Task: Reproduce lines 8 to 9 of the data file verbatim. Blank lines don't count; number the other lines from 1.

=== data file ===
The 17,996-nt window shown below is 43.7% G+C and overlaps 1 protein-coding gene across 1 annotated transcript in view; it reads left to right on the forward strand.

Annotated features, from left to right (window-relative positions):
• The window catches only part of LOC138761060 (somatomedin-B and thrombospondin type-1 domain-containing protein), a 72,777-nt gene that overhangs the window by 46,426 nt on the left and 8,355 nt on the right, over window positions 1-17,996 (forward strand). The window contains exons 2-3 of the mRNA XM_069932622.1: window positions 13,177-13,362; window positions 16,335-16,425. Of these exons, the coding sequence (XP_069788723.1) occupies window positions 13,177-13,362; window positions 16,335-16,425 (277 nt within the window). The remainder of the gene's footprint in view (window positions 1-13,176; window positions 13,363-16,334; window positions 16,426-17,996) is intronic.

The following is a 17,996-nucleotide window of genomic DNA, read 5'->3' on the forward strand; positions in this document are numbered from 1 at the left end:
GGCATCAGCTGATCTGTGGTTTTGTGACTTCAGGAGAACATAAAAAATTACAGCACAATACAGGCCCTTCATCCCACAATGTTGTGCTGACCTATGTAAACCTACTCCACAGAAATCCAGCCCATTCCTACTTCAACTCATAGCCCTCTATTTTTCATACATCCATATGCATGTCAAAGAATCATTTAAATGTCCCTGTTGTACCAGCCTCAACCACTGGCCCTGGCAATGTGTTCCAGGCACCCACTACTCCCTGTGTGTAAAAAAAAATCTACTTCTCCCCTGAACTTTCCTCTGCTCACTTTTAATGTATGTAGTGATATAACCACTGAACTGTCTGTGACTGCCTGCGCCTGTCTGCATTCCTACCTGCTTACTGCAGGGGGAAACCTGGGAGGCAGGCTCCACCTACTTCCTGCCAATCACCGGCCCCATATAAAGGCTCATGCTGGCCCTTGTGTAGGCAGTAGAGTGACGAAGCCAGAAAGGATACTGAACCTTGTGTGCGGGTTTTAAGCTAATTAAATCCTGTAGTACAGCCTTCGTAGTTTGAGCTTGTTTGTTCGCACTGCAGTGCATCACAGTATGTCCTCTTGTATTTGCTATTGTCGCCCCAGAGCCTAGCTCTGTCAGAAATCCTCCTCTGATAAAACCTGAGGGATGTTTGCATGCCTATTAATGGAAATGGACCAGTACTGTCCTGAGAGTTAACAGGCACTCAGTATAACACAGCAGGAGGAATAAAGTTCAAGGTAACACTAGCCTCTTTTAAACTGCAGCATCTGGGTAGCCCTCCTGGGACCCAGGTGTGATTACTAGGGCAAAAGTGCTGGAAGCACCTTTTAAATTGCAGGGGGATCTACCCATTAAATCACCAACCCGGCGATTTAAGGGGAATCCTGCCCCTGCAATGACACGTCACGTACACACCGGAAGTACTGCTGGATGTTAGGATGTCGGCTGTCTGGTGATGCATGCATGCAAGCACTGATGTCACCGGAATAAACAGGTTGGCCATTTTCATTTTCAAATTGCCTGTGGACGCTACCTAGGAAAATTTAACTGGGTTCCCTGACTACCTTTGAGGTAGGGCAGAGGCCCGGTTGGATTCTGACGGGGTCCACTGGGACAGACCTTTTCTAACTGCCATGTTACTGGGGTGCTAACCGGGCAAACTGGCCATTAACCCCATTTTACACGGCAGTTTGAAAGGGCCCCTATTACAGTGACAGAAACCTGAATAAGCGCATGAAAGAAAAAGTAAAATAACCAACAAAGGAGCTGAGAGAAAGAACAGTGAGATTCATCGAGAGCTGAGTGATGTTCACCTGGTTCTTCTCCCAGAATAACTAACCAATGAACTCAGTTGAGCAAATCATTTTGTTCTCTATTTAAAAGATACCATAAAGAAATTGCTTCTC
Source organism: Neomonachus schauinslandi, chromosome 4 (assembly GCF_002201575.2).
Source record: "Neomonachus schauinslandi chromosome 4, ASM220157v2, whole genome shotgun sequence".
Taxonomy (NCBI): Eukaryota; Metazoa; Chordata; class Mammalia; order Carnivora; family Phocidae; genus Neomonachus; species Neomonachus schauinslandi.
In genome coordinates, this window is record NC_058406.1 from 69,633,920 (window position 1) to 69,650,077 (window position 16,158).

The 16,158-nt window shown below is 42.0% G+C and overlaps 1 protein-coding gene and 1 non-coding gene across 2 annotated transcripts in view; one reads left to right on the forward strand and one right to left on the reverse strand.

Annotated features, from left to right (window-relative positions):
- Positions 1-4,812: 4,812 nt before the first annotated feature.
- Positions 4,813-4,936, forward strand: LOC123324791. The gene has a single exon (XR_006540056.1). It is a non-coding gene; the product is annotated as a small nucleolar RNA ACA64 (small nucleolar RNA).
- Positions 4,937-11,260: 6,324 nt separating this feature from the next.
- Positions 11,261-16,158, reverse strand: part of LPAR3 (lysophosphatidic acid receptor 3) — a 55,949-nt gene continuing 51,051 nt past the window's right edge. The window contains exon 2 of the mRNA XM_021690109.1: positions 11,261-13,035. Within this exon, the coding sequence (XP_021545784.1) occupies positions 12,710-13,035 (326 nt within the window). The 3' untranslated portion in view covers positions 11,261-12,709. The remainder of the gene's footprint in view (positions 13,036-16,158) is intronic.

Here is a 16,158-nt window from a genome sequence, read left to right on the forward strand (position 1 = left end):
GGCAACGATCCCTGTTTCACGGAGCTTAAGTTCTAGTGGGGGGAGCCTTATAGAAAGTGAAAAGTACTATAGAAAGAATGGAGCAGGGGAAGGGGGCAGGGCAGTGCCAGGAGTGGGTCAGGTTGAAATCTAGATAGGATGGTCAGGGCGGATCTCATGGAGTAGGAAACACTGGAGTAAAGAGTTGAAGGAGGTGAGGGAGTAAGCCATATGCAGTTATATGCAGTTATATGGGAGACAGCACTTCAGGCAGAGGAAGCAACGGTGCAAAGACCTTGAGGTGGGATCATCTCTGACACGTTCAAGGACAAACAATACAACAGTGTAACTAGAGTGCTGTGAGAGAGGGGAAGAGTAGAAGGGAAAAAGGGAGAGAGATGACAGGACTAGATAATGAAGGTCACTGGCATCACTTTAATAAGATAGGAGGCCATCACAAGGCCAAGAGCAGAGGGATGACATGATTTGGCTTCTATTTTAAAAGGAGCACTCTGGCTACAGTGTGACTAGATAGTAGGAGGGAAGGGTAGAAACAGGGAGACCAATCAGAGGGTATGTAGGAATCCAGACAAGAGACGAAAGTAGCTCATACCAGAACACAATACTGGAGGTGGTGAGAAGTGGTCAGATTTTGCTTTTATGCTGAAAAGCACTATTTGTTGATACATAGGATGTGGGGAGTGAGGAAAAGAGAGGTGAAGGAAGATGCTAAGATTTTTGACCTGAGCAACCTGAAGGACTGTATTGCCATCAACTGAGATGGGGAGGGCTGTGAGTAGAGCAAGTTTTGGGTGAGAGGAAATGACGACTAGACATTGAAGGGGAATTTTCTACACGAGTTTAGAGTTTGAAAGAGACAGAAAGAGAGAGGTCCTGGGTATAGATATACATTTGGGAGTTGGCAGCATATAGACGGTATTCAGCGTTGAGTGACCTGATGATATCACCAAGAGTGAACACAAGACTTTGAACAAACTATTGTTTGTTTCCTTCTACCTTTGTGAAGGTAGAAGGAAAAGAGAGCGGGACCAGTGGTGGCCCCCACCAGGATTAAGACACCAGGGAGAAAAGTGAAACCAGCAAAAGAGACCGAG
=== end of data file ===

Taxonomy (NCBI): Eukaryota; Metazoa; Chordata; class Mammalia; order Carnivora; family Phocidae; genus Neomonachus; species Neomonachus schauinslandi.
In genome coordinates, this window is record NC_058406.1 from 69,633,920 (window position 1) to 69,650,077 (window position 16,158).